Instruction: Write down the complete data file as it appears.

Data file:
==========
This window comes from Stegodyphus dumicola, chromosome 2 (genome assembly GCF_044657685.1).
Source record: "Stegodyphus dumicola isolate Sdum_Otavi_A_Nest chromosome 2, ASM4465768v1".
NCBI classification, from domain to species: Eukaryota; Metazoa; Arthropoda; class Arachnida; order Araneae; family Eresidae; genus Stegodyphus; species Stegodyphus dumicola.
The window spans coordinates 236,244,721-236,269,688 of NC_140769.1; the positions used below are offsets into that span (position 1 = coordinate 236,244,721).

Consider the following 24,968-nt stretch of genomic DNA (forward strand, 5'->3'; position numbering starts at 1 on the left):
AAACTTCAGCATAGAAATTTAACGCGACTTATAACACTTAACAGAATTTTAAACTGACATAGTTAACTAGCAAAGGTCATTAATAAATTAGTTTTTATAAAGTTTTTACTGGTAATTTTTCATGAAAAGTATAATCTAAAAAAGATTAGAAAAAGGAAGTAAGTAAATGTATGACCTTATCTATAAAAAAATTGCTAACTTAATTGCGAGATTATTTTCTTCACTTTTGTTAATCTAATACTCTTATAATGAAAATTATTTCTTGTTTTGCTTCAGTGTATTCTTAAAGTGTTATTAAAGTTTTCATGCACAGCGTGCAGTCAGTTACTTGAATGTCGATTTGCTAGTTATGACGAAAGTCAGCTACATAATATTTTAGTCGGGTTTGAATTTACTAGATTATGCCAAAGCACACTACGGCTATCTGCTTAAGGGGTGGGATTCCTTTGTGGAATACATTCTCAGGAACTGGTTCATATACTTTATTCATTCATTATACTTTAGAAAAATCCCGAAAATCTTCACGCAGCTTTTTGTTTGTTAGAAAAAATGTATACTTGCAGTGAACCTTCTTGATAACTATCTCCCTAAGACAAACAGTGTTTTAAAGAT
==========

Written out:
This window comes from Stegodyphus dumicola, chromosome 2 (genome assembly GCF_044657685.1).
Source record: "Stegodyphus dumicola isolate Sdum_Otavi_A_Nest chromosome 2, ASM4465768v1".
NCBI classification, from domain to species: Eukaryota; Metazoa; Arthropoda; class Arachnida; order Araneae; family Eresidae; genus Stegodyphus; species Stegodyphus dumicola.
The window spans coordinates 236,244,721-236,269,688 of NC_140769.1; the positions used below are offsets into that span (position 1 = coordinate 236,244,721).

Consider the following 24,968-nt stretch of genomic DNA (forward strand, 5'->3'; position numbering starts at 1 on the left):
AAACTTCAGCATAGAAATTTAACGCGACTTATAACACTTAACAGAATTTTAAACTGACATAGTTAACTAGCAAAGGTCATTAATAAATTAGTTTTTATAAAGTTTTTACTGGTAATTTTTCATGAAAAGTATAATCTAAAAAAGATTAGAAAAAGGAAGTAAGTAAATGTATGACCTTATCTATAAAAAAATTGCTAACTTAATTGCGAGATTATTTTCTTCACTTTTGTTAATCTAATACTCTTATAATGAAAATTATTTCTTGTTTTGCTTCAGTGTATTCTTAAAGTGTTATTAAAGTTTTCATGCACAGCGTGCAGTCAGTTACTTGAATGTCGATTTGCTAGTTATGACGAAAGTCAGCTACATAATATTTTAGTCGGGTTTGAATTTACTAGATTATGCCAAAGCACACTACGGCTATCTGCTTAAGGGGTGGGATTCCTTTGTGGAATACATTCTCAGGAACTGGTTCATATACTTTATTCATTCATTATACTTTAGAAAAATCCCGAAAATCTTCACGCAGCTTTTTGTTTGTTAGAAAAAATGTATACTTGCAGTGAACCTTCTTGATAACTATCTCCCTAAGACAAACAGTGTTTTAAAGAT